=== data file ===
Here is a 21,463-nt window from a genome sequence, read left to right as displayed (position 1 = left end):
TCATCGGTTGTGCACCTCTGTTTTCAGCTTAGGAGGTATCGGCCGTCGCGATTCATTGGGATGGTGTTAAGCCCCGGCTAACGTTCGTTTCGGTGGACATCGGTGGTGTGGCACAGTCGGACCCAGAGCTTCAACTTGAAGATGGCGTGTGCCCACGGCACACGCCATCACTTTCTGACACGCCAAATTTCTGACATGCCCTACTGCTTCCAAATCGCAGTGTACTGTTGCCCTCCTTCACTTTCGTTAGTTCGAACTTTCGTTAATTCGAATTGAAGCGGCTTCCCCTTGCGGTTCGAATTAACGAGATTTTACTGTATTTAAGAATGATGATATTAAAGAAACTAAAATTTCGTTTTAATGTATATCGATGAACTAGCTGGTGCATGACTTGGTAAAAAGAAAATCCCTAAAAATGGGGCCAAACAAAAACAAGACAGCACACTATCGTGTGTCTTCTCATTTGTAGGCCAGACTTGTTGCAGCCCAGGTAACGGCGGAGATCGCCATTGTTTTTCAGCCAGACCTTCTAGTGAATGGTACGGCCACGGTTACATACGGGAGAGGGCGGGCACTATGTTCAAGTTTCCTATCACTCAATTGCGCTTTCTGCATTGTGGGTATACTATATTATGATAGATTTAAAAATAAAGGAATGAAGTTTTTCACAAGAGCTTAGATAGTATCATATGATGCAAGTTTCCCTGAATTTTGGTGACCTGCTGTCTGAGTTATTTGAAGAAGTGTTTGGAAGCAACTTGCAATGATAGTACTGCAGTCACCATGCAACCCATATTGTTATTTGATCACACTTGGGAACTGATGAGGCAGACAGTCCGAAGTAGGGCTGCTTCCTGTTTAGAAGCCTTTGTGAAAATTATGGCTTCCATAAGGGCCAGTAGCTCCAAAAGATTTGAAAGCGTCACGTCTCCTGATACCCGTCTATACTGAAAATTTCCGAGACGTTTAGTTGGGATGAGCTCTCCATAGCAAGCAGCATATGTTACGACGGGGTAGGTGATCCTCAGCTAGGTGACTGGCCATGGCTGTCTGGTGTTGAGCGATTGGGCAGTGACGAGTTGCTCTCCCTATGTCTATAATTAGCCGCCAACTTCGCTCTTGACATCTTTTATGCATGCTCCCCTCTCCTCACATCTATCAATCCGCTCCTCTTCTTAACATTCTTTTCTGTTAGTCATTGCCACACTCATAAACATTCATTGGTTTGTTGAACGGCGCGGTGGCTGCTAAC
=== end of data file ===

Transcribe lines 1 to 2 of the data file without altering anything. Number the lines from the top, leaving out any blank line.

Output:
Here is a 21,463-nt window from a genome sequence, read left to right as displayed (position 1 = left end):
TCATCGGTTGTGCACCTCTGTTTTCAGCTTAGGAGGTATCGGCCGTCGCGATTCATTGGGATGGTGTTAAGCCCCGGCTAACGTTCGTTTCGGTGGACATCGGTGGTGTGGCACAGTCGGACCCAGAGCTTCAACTTGAAGATGGCGTGTGCCCACGGCACACGCCATCACTTTCTGACACGCCAAATTTCTGACATGCCCTACTGCTTCCAAATCGCAGTGTACTGTTGCCCTCCTTCACTTTCGTTAGTTCGAACTTTCGTTAATTCGAATTGAAGCGGCTTCCCCTTGCGGTTCGAATTAACGAGATTTTACTGTATTTAAGAATGATGATATTAAAGAAACTAAAATTTCGTTTTAATGTATATCGATGAACTAGCTGGTGCATGACTTGGTAAAAAGAAAATCCCTAAAAATGGGGCCAAACAAAAACAAGACAGCACACTATCGTGTGTCTTCTCATTTGTAGGCCAGACTTGTTGCAGCCCAGGTAACGGCGGAGATCGCCATTGTTTTTCAGCCAGACCTTCTAGTGAATGGTACGGCCACGGTTACATACGGGAGAGGGCGGGCACTATGTTCAAGTTTCCTATCACTCAATTGCGCTTTCTGCATTGTGGGTATACTATATTATGATAGATTTAAAAATAAAGGAATGAAGTTTTTCACAAGAGCTTAGATAGTATCATATGATGCAAGTTTCCCTGAATTTTGGTGACCTGCTGTCTGAGTTATTTGAAGAAGTGTTTGGAAGCAACTTGCAATGATAGTACTGCAGTCACCATGCAACCCATATTGTTATTTGATCACACTTGGGAACTGATGAGGCAGACAGTCCGAAGTAGGGCTGCTTCCTGTTTAGAAGCCTTTGTGAAAATTATGGCTTCCATAAGGGCCAGTAGCTCCAAAAGATTTGAAAGCGTCACGTCTCCTGATACCCGTCTATACTGAAAATTTCCGAGACGTTTAGTTGGGATGAGCTCTCCATAGCAAGCAGCATATGTTACGACGGGGTAGGTGATCCTCAGCTAGGTGACTGGCCATGGCTGTCTGGTGTTGAGCGATTGGGCAGTGACGAGTTGCTCTCCCTATGTCTATAATTAGCCGCCAACTTCGCTCTTGACATCTTTTATGCATGCTCCCCTCTCCTCACATCTATCAATCCGCTCCTCTTCTTAACATTCTTTTCTGTTAGTCATTGCCACACTCATAAACATTCATTGGTTTGTTGAACGGCGCGGTGGCTGCTAAC